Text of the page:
So on what terms is FCRC going to deliver the project now? They have already said they are going to build using modular construction to lower construction costs, but modular construction delivers lower paying construction jobs (and potentially few construction jobs). They have effectively shifted the risk of lower construction costs to the public.
FCRC has also delayed constructing the promised permanent rail yard and changed the project's construction sequence to enable delaying or not building the platform over the rail yard -- therefore also delaying the removal of the blighting influence on the project site the project is ostensibly designed to eliminate. They apparently hope moving forward they can reduce costs of constructing a new rail yard and a platform. Who benefits if they succeed? Does the savings go to the project's investors, or to the public through more open space, improved affordable housing, or less density. Who makes that decision? And if the delay in building over the rail yard continues, then the de Blasio's family's back yard will be larger than the permanent open space the project provides its first several thousand families and pedestrians will be walking in circles.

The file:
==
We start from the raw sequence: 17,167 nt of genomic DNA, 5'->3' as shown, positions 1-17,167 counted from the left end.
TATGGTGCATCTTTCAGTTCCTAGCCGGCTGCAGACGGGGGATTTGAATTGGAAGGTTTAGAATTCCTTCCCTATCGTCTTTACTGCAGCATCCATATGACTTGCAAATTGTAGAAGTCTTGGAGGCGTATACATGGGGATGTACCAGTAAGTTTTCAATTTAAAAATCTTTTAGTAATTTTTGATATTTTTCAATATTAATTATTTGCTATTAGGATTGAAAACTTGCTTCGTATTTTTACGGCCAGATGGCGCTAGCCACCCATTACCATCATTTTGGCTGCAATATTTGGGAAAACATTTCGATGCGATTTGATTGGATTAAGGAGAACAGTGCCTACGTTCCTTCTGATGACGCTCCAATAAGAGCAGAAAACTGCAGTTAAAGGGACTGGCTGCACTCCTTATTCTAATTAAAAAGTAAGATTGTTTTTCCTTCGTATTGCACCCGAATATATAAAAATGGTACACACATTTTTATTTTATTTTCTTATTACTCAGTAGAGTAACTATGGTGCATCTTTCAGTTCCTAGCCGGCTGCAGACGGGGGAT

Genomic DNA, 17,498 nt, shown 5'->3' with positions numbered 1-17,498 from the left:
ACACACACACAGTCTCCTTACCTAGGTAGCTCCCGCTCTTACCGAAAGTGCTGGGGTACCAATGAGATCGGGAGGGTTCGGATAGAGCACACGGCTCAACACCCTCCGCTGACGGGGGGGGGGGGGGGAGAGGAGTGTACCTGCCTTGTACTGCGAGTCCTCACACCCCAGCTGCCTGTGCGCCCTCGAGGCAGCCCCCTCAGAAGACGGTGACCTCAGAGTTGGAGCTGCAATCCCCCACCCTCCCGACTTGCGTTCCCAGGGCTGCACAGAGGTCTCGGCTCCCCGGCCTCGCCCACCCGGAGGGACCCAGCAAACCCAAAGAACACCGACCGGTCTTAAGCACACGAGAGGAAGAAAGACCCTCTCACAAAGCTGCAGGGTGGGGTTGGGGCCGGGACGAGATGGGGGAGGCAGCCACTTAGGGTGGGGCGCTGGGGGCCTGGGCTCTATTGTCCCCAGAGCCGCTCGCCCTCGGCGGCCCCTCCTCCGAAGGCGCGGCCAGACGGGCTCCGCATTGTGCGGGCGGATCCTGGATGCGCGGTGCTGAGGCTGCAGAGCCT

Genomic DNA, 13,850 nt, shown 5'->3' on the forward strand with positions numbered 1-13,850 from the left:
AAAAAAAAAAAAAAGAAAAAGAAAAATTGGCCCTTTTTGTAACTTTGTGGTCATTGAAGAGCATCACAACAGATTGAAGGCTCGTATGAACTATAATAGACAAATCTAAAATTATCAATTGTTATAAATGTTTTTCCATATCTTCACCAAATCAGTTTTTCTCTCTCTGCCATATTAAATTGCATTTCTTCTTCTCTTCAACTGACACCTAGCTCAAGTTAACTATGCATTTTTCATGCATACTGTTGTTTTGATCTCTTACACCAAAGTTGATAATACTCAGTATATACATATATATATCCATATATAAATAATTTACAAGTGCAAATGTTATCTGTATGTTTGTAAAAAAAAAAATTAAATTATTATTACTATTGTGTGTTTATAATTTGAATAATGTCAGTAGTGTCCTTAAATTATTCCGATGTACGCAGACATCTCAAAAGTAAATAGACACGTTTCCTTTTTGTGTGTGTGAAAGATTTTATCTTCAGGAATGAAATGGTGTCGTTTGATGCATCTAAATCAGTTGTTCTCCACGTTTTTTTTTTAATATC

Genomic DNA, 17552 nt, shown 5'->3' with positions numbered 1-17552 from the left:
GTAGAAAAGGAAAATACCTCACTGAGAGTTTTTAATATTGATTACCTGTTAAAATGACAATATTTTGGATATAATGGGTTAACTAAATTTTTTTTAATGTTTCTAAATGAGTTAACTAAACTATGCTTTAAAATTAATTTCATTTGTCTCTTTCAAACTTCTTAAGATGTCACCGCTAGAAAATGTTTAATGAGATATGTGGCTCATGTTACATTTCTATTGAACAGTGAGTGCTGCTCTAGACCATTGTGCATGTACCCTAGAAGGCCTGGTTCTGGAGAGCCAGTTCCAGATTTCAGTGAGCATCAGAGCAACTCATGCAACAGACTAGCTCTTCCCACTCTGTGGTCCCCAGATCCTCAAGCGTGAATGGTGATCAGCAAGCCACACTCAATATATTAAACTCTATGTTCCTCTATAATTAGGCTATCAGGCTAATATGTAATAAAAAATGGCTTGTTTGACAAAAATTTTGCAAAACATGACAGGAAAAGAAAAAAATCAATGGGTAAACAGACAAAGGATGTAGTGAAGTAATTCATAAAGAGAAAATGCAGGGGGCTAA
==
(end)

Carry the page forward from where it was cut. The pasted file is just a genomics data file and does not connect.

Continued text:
Atlantic Yards oversight is recklessly thin. There is little government staff dedicated to the project exclusively, there is no independent board, and almost all information the public relies on about the project comes from FCRC about jobs, the delivery of benefits, and the extent environmental commitments have been met. FCRC has refused to hire the independent compliance monitor they promised for the project to verify their claims. Future Mayor de Blasio, please stop using FCRC's talking points and get us an effective independent compliance monitor and governance reform for the project now!
Michael D. D. White from Brooklyn Heights:
One of the most overlooked problems with so-called “public-private” partnerships (which those in the know frequently refer to more often as “private-public” partnerships because of the way the private sector tends to take over making government participants subservient) is beautifully addressed by one of Jane Jacobs most overlooked, least read books: “Systems of Survival.”
In that book Jacobs points out that attempts to mix business enterprises with government and politics are inherently flawed, because the moral systems that apply to each (each working well when confined to their own respective contexts) must necessarily remain different and incompatible. Jacobs’ book is full of examples of what happens when realms that should remain distinct (together with their associated moralities) improperly intermix, so that one gets what she calls “monstrous hybrids.” That includes, the Soviet Union running businesses, police departments for sale (“Robocop”?- How about prisons?), the Mafia, etc.